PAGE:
In the torrential rain that inundated rivers and caused mudslides across a wide swath of the country over the past two weeks, most of the victims were elderly people, including 14 residents at a care home for the elderly in Kumamoto Prefecture who were drowned when the facility was quickly engulfed by floodwaters from the Kuma River.

The elderly population similarly accounted for a large portion of the casualties in past disasters caused by extreme weather, including the torrential rain that swept across western Japan and killed more than 200 people in 2018. Many welfare facilities for elderly residents are built on locations deemed at risk of flooding and mudslides. We must learn from these disasters to ensure that the most vulnerable people will be safely evacuated.

Many of the victims who drowned in flooded rivers in Kyushu, where the damage from the recent heavy rains has been concentrated, were elderly residents either living alone or with aging spouses and who often lack the means or find it difficult, due to illness or weakened health, to evacuate on their own. How to extend help for the evacuation of these people will be an increasingly urgent challenge as more and more of the nation’s households will comprise only elderly members — many living alone — amid the rapidly aging and shrinking population.

More than a few care homes for the elderly — with many of their residents suffering from senile dementia or requiring nursing care on a daily basis — are reportedly located on sites at risk of river flooding or landslides caused by torrential rain, because land prices are cheaper in risky locations near rivers or in mountainous areas. In 2009, seven residents of an elderly care home in Hofu, Yamaguchi Prefecture, were killed in a mudslide that buried the facility. In August 2016, all nine residents of such a home in Iwaizumi, Iwate Prefecture, were drowned when the facility was flooded during a typhoon.

The 2016 disaster prompted a revision of disaster-related laws so that care homes for the elderly and medical institutions at locations deemed vulnerable to flooding and landslides are required to devise evacuation plans, complete with planned evacuation sites and means for transporting the residents or patients, and to regularly hold evacuation drills.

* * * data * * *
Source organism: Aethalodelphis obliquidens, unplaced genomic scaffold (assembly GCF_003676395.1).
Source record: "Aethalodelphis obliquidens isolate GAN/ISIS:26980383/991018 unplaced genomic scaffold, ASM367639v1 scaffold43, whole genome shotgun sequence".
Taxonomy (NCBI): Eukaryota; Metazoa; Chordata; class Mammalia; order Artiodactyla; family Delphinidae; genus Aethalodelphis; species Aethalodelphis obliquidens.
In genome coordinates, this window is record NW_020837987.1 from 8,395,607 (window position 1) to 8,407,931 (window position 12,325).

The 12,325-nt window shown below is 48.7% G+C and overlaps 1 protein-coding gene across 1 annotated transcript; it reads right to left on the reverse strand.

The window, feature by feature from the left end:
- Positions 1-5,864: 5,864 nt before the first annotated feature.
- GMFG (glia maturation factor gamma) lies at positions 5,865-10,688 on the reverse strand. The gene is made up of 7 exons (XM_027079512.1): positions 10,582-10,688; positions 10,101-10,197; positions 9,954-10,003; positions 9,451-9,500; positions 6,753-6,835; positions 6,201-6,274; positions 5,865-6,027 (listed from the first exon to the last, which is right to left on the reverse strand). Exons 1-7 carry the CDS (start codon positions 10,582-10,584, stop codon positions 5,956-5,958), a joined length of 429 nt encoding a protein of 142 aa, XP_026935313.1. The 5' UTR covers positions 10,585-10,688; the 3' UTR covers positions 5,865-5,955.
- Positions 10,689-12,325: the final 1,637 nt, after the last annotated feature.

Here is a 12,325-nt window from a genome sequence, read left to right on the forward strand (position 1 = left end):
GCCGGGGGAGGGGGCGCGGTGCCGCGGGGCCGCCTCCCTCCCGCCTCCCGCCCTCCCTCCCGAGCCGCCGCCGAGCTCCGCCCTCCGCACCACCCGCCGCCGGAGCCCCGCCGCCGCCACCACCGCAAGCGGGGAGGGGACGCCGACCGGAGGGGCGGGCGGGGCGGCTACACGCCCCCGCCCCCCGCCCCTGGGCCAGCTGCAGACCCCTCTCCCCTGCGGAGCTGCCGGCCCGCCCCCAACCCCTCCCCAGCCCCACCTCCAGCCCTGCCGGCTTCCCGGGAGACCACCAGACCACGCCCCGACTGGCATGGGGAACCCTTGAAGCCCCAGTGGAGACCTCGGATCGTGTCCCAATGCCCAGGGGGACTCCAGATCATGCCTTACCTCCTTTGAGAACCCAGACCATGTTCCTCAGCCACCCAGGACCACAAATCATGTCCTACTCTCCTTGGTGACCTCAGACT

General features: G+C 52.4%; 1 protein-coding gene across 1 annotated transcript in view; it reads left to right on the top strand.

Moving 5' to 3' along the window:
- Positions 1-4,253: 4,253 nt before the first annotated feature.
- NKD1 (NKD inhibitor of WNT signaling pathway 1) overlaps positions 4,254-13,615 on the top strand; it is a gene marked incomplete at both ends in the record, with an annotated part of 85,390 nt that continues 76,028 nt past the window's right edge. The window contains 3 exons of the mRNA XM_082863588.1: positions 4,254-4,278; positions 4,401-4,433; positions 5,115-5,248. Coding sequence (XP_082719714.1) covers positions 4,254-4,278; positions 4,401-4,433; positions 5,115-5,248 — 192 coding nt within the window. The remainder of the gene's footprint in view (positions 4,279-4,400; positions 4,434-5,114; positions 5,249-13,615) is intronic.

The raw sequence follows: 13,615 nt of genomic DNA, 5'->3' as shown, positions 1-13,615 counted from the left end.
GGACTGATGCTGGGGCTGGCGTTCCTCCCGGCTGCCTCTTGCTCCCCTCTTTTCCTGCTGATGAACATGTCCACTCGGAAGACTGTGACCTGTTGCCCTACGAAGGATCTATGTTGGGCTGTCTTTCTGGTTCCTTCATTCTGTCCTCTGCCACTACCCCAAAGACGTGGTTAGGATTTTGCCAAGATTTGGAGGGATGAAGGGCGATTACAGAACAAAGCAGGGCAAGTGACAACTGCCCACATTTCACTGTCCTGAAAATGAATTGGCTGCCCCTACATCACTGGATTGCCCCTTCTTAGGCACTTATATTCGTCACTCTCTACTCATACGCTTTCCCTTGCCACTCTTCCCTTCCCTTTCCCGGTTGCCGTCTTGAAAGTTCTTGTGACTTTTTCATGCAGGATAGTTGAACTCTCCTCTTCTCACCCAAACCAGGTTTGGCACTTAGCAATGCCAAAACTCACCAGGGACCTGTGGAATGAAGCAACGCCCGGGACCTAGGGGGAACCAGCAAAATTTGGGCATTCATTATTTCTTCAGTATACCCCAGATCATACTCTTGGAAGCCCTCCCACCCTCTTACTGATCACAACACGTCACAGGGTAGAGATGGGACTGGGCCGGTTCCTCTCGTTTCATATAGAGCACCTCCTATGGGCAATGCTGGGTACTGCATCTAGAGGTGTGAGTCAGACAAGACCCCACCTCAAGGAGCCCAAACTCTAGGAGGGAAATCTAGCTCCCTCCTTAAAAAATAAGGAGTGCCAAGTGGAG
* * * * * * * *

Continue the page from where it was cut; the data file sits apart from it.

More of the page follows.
As of the beginning of this year, however, such evacuation plans had been compiled by only about 40 percent of the targeted facilities and institutions nationwide. The care home in Kuma, Kumamoto Prefecture, where 14 residents were killed July 4, is said to have put together an evacuation plan and carried out drills each year. But the victims, many in wheelchairs, drowned just as the facility’s staff were trying to move residents to safety on the second floor. The effectiveness of the evacuation plan and whether it was carried out in a timely manner needs to be scrutinized.

So far there have been no effective regulations under which authorities can stop operators of care homes for the elderly from building their facilities on sites susceptible to floods or landslides. An amendment to the law on urban planning, enacted by the Diet just last month, tightened controls to prohibit the building of new welfare facilities, hospitals, schools, supermarkets and so forth on sites deemed to be at high risk of landslides.

But that amendment, which won’t take effect for another two years, doesn’t give authorities the power to force operators to move existing facilities to safer sites — it only allows for subsidies to persuade them to do so. The repeated flooding of elderly homes should remind both the government and operators of the dangers of those facilities in high-risk locations and prompt them to take action.

Extreme weather conditions have grown more frequent and intensive in recent years, defying the conventional wisdom reflected in current measures to prevent flooding and landslides caused by typhoons or downpours. It is all the more urgent to take extra steps to protect the people most vulnerable to disasters. Elderly people repeatedly falling victim to major disasters points to the shortcomings of the nation’s anti-disaster measures. Urgent efforts must be undertaken to fix the holes in the system.

The Japan Times Editorial Board

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